In addition, some M4A1 would receive a heavier barrel under the handguards, to better deal with the increased heat generated by fully automatic fire and the increased pressures of the M855A1 cartridge. A heavier buffer is also used with the heavier barrel to improve reliability in full auto fire with the heavier barrel. Currently, the US Armed Forces makes no distinction between M4A1s with the original “M4” profile and the heavy barrels.
While US Special Operations were largely happy with the M4A1, they sought a carbine more easily adapted to various missions. As a result, they developed a drop-in kit know as the SOPMOD, or Special Operations Peculiar Modifications.
The first SOPMOD kit, known as the Block 1, saw the addition of a railed handguard manufactured by Knight’s Armament Corporation (KAC), the option for a quick-detach silencer made by KAC, a shortened quick-detachable variant of the M203, the AN/PEQ-2 laser sight, reflex and low-power ACOG scope manufactured by Trijicon, a KAC vertical foregrip, flashlight, and night vision scopes. Many of these options would find its way into standard US military M4A1s.
The second SOPMOD kit, known as the Block 2, would see various improvements. The weapons themselves would receive a new free-float handguard made by Daniel Defense, specifically M4 RIS II using a low-profile gas block without front sight, and the M4 RIS II FSP, which has a cut-out in the rails to accommodate the front sight post. In addition, optics and lasers include more modern offerings such as the EOTech 553 holographic sight, EOTech AN/PEQ-15 infrared laser, the SpecterDR variable-magnification scope, and newer night vision sights.
Given the somewhat freer hand which US Special Operations operators have with customization, various commercially-available accessories can also be found.
Mk 18 CQBR
While the M4 is a fairly compact weapon, a more compact weapon was still desired for close encounters. Known as the Close Quarters Battle Receiver, or CQBR, it turned the M4 into the functional equivalent of a submachine gun that uses more potent 5.56mm rifle ammunition.
The complete rifles are known as the Mk 18. The Mk 18 Mod 0, the first variation, resembles a standard M4 but with a barrel that doesn’t extent much further than the front-sight gas block. The Mk 18 Mod 1 uses a new free-float quad rail handguard manufactured by Daniel Defense, which extends from the receiver to the base of the flash hider. The front sight gas block is replaced by a low-profile gas block, hidden under the new handguards.
Assassination Attempts/Potential Replacements
Since it’s adoption in 1994, the US military has attempted to replace the M4 much as the US military tried to replace the M16 ever since 1967.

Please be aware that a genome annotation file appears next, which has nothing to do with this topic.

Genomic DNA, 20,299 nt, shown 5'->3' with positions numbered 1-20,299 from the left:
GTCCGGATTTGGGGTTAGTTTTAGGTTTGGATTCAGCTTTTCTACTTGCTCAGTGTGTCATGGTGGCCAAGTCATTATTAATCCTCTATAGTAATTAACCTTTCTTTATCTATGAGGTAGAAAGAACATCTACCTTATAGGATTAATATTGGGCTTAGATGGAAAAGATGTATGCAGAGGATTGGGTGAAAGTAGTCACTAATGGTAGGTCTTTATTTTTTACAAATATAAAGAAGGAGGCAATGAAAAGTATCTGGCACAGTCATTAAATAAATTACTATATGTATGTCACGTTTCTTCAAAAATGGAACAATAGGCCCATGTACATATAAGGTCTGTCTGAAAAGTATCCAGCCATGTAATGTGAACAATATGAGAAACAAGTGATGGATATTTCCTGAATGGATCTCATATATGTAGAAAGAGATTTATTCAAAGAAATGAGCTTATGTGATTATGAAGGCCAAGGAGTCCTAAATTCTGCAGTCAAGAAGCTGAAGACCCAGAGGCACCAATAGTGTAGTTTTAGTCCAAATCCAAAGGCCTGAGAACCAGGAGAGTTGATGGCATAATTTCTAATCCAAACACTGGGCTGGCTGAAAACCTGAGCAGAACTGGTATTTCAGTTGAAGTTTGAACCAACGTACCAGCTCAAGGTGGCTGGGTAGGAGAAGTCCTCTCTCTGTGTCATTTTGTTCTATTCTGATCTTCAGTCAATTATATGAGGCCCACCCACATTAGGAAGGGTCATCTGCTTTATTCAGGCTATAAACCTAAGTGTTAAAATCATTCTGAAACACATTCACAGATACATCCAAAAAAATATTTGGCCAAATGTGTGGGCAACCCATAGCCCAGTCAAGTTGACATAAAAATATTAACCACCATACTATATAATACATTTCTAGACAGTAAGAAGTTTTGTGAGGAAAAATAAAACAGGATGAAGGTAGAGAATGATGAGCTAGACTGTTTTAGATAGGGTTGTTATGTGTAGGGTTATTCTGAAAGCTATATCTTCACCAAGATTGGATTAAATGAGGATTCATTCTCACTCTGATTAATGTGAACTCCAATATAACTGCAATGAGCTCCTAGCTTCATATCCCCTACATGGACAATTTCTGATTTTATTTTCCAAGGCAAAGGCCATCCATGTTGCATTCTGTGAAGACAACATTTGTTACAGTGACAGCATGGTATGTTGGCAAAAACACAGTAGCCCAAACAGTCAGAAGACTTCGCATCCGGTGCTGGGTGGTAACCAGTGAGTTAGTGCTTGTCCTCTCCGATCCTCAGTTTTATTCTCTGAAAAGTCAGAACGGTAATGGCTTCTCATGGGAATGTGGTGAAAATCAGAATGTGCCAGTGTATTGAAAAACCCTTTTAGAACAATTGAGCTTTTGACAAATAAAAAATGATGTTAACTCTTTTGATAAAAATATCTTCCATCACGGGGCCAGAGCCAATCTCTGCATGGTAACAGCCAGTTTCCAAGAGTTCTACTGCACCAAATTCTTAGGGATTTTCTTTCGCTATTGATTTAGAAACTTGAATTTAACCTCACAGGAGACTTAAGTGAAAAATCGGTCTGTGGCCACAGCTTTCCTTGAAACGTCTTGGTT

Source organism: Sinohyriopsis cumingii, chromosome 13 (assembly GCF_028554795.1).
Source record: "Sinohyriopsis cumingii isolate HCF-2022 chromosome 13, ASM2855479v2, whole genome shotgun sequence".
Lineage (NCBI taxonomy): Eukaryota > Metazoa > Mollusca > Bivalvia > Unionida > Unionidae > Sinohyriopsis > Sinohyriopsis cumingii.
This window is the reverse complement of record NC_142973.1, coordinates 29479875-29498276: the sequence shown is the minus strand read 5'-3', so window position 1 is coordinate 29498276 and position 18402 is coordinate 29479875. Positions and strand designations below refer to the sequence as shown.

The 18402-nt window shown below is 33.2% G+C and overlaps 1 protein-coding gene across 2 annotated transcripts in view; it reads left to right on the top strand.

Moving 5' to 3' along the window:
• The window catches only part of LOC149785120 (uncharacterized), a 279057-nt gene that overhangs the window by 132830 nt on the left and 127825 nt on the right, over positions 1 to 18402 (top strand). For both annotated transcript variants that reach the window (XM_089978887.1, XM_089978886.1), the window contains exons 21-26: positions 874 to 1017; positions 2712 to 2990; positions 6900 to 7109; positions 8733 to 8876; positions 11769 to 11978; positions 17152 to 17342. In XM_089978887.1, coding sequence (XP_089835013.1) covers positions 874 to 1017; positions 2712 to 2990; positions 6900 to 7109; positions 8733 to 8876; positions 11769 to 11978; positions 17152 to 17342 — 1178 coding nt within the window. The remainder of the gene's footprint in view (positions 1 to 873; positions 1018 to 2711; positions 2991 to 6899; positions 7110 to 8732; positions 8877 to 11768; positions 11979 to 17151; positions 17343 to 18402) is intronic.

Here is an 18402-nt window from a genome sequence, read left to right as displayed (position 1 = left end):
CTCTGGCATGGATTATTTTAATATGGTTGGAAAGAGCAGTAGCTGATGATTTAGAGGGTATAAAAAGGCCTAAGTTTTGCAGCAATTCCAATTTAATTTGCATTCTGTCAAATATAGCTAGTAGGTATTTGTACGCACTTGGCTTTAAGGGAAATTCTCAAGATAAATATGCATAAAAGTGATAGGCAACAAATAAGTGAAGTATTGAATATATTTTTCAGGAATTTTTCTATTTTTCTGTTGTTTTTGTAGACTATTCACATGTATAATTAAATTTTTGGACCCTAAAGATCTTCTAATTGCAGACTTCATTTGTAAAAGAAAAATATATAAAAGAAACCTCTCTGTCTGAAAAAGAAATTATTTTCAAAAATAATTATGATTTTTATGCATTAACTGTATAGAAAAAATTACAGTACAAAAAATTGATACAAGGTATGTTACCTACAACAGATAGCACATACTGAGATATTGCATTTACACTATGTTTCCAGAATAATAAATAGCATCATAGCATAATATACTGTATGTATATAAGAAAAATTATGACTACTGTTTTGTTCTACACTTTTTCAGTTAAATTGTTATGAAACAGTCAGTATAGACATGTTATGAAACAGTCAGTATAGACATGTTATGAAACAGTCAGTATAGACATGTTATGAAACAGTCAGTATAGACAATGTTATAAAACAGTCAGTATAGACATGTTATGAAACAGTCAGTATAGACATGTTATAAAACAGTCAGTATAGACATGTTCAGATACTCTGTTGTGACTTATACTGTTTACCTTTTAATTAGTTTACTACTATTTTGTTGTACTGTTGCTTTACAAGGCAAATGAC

OICW and XM8
The first major attempt was the infamous OICW program, a prototype semi-auto air-burst “chemical energy weapon” aka a 20mm grenade launcher, with an underbarrel “kinetic energy weapon” aka a rifle. It and other weapons in the Objective Infantry Combat Weapons program were intended to increase soldier lethality by the mass issue of airburst grenade launchers, with a rifle underneath just in case they get too close. Designed to operate either as a single unit or on their own, the weapon, known as the XM29, ultimately failed due to its weight, cost, complexity, and concerns about the lethality of 20mm airburst shells. Subsequent foreign developments in South Korea and China have not been any more successful.
Meanwhile, the OICW was split into two different programs, the XM25 CDTE and the HK XM8 assault rifle, with the intent on putting them back together once both were figured out. The XM8, in effect a modified G36, succeeded in trials and in some ways was an improvement to the M4 and M16, but was not adopted due to logistical concerns, several problems, politics of procurement, and the slight improvements not seen worth the cost of replacing the AR-15 family of weapons, which weren’t causing many issues.
The second major attempt was by US Special Operations Command, who in 2007 wanted a new family of assault rifles in both 5.56mm NATO and 7.62mm NATO. The end result was the FN SCAR, adopted as the Mk 16 in 5.56mm NATO, and the larger Mk 17 in 7.62mm NATO. The Mk 16 however would be soon dropped from use by SOCOM, as it wasn’t much of an improvement over the M4, if at all, but kept the Mk 17 SCAR as a DMR and sniper rifle.
The third major attempt was the US Army’s Individual Carbine competition, where the US Army sought a replacement for the M4 from the variety of commercial offerings, some which were M4 variants. Like the XM8 and Mk 16 SCAR, none of the entries were found to be practically better than the M4.
The fourth and most successful attempt to replace the M4 in some capacity was the M27 Infantry Automatic Rifle, or IAR. Conceived as an automatic rifle to replace the M249 in the squad automatic weapon role (it remains in use on a company-level, to be distributed to squads when more firepower is needed), in 2017 the decision was made to replace all M4s in infantry squads with the M27. Marine Force Recon and secondline units continue to use the M4.
It has been speculated by some that the M27 IAR was really a cunning move by US Marine Corps procurement to replace the M16 and M4 with the HK 416 by having it replace the M249. Given the selection of the HK 416 over entries better adapted to the LMG role and the requirement for bayonet lugs, this hasn’t been confirmed by anyone but the circumstantial evidence points at such.